Today Only, Amazon Is Discounting Prime to $72 and Streaming Transparent for Free

A clear (and crucially timed) push for subscriber growth

Apparently on a charm offensive after winning two Golden Globes for its witty dramedy Transparent, Amazon is streaming the show for free today and offering a discount for new converts to its Prime service.

Prime, a subscription bundle that includes video streaming, a music service, free delivery and other assorted benefits, is $72 for a year's subscription today. That's down from the usual rate of $99, for a savings of $27.

(Already a subscriber? Kinja Deals recommends gifting yourself a subscription today and canceling auto-renew on your current Prime subscription. That'll reportedly activate the discounted subscription as soon as your current one ends.)

Today's special rate comes out to $6 a month, beating out every competitor in the streaming video space. And it says one thing pretty clearly to the market: Amazon desperately wants to beef up its subscriber base.

The tech giant is due Thursday for the corporate equivalent of a physical: its quarterly earnings report. That means a lot of transparency before Amazon's investors, to whom Amazon is basically under oath. And since you can't give too many "I'm not going to answer" answers before your share price drops, Amazon's leadership has to show return on investment. Luckily, they're in a good position to do that.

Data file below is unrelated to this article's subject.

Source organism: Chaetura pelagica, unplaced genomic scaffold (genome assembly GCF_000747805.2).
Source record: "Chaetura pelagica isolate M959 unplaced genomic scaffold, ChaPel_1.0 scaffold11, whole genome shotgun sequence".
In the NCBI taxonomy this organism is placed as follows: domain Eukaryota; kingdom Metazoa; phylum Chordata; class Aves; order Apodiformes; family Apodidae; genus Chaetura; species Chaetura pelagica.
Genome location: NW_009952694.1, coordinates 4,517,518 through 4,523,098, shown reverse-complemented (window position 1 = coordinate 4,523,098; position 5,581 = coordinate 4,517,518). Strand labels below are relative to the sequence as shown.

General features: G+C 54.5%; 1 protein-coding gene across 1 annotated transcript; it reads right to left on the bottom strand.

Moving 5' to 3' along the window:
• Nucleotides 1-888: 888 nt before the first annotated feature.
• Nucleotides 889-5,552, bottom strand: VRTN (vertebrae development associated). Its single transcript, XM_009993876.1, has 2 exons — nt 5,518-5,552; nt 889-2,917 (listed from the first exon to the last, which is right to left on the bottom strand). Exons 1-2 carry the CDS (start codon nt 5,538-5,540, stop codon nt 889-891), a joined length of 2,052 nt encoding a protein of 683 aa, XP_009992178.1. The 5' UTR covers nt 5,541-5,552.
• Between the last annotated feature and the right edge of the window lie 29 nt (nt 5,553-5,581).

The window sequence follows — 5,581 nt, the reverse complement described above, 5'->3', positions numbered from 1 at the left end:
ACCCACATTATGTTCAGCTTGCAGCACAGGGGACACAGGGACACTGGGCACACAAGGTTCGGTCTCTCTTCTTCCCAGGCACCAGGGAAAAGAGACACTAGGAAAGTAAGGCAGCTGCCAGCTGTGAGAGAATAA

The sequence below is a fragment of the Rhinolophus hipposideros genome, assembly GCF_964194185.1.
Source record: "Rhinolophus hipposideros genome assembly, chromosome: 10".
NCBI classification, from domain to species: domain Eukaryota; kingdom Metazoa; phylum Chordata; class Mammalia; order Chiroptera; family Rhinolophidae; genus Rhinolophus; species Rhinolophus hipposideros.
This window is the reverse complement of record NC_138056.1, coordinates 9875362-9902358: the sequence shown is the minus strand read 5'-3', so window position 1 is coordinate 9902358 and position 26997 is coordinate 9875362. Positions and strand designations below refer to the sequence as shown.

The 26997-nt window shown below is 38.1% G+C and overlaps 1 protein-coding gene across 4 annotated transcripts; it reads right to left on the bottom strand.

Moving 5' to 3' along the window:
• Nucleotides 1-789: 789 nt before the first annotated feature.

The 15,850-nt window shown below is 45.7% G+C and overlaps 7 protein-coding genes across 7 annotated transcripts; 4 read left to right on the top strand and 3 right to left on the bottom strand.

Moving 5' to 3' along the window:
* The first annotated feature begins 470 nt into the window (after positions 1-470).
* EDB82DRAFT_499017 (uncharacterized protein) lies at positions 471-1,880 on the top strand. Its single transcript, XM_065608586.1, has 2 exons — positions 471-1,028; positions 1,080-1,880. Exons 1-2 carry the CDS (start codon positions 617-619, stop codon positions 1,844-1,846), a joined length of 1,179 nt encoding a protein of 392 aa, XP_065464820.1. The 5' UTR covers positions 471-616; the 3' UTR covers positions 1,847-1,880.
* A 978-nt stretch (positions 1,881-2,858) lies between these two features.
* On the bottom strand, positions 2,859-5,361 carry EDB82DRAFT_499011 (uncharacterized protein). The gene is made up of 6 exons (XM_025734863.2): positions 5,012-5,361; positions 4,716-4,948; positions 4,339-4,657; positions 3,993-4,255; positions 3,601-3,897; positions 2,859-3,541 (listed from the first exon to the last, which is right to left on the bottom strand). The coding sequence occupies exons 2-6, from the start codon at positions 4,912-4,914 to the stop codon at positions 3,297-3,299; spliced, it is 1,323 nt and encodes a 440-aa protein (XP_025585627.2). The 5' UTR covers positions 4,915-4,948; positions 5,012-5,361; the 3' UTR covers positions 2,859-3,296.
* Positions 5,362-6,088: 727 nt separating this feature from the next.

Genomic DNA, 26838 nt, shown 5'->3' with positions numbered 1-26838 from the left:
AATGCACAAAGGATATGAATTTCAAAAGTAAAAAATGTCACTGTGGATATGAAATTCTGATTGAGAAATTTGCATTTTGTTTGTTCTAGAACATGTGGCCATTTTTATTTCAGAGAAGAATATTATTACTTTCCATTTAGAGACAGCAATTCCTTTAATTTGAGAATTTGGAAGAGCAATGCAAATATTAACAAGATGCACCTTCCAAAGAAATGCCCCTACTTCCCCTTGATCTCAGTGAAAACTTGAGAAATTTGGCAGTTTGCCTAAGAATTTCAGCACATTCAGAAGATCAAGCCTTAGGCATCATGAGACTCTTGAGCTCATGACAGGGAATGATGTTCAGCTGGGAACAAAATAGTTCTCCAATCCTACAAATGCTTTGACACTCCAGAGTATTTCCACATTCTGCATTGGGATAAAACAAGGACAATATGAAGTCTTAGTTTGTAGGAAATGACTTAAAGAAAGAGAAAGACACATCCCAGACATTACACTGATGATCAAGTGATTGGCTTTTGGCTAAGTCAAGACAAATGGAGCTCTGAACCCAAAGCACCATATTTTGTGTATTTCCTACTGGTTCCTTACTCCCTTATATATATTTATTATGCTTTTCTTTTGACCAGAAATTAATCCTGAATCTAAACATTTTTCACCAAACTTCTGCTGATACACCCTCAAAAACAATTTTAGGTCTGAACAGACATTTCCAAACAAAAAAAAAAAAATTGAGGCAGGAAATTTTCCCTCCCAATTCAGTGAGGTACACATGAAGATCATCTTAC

Amazon spent $100 million on streaming content in a single quarter last year—some of that is undoubtedly acquisitions, some of it is probably marketing, but it's certainly a ton of money for a business that notoriously operates with extremely slim margins and spends its R&D money, um, fearlessly.

But Prime has so many angles by which the company can win. "When customers come in for free trials and they engage from a video content standpoint, we see the conversion being higher," said CFO Tom Szkutak on Amazon's Q3 earnings call in October. "We're adding new Prime members as a result of that, and the other thing we're seeing is they're buying physical product, which is a great impact for us."

They want to lure you in with the Golden Globe-winning drama, in other words, but remember: you don't cancel month to month. Once that $72 charge hits your credit card, you have the service through next January. And when Christmas rolls around, Amazon wants you to ask yourself, "Who ships all my Christmas presents for free: these guys or Netflix?"